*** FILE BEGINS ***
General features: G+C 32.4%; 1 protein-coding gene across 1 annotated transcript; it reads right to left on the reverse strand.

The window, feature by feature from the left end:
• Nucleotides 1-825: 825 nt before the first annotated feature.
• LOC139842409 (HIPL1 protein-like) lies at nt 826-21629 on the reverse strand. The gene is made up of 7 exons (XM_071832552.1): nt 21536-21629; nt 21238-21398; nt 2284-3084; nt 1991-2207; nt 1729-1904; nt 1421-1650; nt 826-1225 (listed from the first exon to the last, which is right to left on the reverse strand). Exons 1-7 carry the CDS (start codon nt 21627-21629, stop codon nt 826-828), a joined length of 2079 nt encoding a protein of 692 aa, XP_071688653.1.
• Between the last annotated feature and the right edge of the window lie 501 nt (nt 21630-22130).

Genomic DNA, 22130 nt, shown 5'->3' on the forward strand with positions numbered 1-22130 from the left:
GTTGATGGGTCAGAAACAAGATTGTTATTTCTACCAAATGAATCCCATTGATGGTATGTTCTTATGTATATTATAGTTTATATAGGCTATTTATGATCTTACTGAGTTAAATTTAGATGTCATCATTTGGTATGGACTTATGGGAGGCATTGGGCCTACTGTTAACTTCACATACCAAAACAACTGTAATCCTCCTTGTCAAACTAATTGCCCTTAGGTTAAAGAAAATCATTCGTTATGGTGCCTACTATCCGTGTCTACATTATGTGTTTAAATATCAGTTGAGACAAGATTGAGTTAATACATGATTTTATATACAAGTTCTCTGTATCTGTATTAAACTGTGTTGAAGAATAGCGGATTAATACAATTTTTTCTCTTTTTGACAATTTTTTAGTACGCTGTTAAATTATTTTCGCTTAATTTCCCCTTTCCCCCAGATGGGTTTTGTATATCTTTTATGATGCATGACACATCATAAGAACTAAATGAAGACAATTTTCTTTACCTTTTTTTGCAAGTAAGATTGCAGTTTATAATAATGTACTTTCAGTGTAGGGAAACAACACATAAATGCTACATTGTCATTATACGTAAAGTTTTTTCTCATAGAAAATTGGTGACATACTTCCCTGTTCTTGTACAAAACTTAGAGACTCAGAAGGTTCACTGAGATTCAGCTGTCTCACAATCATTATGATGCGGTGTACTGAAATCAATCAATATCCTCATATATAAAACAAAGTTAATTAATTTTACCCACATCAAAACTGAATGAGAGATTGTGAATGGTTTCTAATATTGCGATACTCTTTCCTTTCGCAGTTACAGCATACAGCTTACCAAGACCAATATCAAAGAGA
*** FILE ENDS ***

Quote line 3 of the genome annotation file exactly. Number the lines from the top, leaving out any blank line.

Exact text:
• Nucleotides 1-825: 825 nt before the first annotated feature.